If you’re a digital agency still worried about cutting down on costs, an article in Better Marketing suggests selectively cutting down on production and administrative costs during a recession instead of marketing costs.

Quality: stand out by understanding needs

Irrelevant content doesn’t get you a high index on search engines, if any index at all. The importance of keywords have become passe, there’s more to search engine optimisation today. Topics, or the kind of information you cater to, is one thing to consider. Increased traffic doesn’t assure increased business transactions either. Look at this recession as the perfect time to figure out what your customers need to generate those leads!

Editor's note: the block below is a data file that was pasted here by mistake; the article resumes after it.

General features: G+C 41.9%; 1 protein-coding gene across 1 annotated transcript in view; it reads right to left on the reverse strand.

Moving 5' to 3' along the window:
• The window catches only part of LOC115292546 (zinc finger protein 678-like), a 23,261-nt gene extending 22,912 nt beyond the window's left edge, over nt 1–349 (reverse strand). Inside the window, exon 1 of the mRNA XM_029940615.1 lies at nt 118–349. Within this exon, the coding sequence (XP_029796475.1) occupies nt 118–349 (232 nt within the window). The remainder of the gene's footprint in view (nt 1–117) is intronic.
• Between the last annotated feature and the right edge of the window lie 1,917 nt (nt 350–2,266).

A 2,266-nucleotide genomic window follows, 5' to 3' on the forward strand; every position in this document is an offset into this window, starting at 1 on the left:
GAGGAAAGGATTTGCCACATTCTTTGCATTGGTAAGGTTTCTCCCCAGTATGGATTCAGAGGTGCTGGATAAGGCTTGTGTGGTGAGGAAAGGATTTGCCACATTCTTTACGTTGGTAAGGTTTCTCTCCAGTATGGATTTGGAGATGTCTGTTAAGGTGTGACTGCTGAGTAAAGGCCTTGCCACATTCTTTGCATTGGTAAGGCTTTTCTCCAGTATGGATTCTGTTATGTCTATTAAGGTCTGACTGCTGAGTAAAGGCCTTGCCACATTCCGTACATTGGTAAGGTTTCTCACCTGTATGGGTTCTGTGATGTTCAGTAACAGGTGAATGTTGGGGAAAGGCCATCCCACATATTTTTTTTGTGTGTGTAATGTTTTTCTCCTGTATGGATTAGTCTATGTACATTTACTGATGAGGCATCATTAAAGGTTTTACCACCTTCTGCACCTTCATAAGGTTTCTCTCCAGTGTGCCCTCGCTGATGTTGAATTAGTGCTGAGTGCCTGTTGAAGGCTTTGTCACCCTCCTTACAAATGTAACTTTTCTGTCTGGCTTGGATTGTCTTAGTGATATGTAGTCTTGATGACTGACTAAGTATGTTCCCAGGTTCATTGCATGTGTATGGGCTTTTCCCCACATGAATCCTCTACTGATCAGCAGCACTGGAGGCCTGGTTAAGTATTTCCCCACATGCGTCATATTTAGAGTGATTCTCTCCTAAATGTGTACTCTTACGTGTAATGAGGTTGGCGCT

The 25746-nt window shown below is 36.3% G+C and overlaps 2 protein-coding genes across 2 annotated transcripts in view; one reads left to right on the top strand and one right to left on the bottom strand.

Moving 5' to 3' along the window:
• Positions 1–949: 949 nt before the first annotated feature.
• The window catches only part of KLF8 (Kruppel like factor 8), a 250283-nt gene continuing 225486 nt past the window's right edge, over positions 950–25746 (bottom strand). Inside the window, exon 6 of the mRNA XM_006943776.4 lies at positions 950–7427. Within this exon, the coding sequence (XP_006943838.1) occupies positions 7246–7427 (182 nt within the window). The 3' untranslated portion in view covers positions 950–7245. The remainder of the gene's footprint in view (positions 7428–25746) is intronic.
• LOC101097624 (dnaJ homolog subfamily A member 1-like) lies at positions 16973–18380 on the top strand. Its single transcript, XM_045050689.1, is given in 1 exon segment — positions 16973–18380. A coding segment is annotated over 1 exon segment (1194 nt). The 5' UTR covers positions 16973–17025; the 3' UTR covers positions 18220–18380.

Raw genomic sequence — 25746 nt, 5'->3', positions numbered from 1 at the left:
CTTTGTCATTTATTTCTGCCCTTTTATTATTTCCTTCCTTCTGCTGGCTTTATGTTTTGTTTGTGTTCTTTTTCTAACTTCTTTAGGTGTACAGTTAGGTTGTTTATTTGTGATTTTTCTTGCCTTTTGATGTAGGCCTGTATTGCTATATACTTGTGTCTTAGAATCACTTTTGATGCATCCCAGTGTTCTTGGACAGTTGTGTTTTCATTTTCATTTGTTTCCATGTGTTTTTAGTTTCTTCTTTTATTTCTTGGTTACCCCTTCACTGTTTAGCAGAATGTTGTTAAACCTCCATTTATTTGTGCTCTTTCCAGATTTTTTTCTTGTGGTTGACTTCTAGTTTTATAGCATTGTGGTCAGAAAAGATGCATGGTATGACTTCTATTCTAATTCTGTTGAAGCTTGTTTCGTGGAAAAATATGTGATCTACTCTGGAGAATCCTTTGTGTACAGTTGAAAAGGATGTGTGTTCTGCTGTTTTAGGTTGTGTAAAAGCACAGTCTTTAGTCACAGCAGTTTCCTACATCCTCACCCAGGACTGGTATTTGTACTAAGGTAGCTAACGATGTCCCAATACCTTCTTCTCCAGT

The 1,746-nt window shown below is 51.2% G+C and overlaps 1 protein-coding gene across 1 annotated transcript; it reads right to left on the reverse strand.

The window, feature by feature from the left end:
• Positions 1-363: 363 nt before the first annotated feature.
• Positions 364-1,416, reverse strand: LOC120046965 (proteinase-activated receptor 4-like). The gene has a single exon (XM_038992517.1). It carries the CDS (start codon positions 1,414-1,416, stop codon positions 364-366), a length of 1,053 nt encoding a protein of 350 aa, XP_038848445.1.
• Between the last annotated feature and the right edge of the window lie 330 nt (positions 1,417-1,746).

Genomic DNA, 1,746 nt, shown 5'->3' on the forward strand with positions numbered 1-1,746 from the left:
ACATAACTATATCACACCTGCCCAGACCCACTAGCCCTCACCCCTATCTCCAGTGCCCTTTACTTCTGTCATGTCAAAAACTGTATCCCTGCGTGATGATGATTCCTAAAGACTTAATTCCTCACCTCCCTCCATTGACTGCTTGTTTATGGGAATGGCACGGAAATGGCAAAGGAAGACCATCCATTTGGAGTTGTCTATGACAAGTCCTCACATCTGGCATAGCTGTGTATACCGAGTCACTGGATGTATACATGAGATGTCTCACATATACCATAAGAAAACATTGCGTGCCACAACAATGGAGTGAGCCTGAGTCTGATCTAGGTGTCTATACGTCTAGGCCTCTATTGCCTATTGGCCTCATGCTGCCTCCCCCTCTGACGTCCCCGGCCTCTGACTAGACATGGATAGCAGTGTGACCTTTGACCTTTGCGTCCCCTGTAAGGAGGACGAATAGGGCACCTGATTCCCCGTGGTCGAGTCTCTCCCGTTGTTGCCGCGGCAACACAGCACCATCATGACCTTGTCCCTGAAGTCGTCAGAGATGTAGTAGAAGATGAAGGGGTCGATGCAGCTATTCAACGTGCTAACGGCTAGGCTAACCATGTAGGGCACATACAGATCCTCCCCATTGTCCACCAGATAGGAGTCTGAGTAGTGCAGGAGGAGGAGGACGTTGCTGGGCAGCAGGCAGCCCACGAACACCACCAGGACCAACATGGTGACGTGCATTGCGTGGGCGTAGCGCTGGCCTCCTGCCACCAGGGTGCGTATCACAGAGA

It’s the bartending equivalent of being more than just someone serving beverages - you’re serving comfort too. You have peak content to compete against, your aim should be to invest energy in what you’re making, not how much. That means understanding what the audience is going through. For example, Coca-Cola’s former VP of advertising, Jonathan Mildenhall, looks at a recession as an opportunity. In an interview in 2003, he remarked that in times of economic distress, “a marketer’s duty is to lift up the brand and talk about values like happiness and humanity”. In 2012, we saw an echo of this in Indian agencies preferring to target people’s emotions in their ads, rather than taking a fear-based approach. Remember that in these insecure times, everyone needs reassurance that we can get through this together. They just need to hear it differently. Look for that sweet spot that takes into account various consumer appetites, as well as changed public attitude towards your sector. An article in Harvard Business Review classified consumers according to their reactions to an economic slowdown and their readiness to buy, including the likes of “slam-on-the-brakes” customers, “live-for-today” customers and describes how the tone of content can be tailored for each.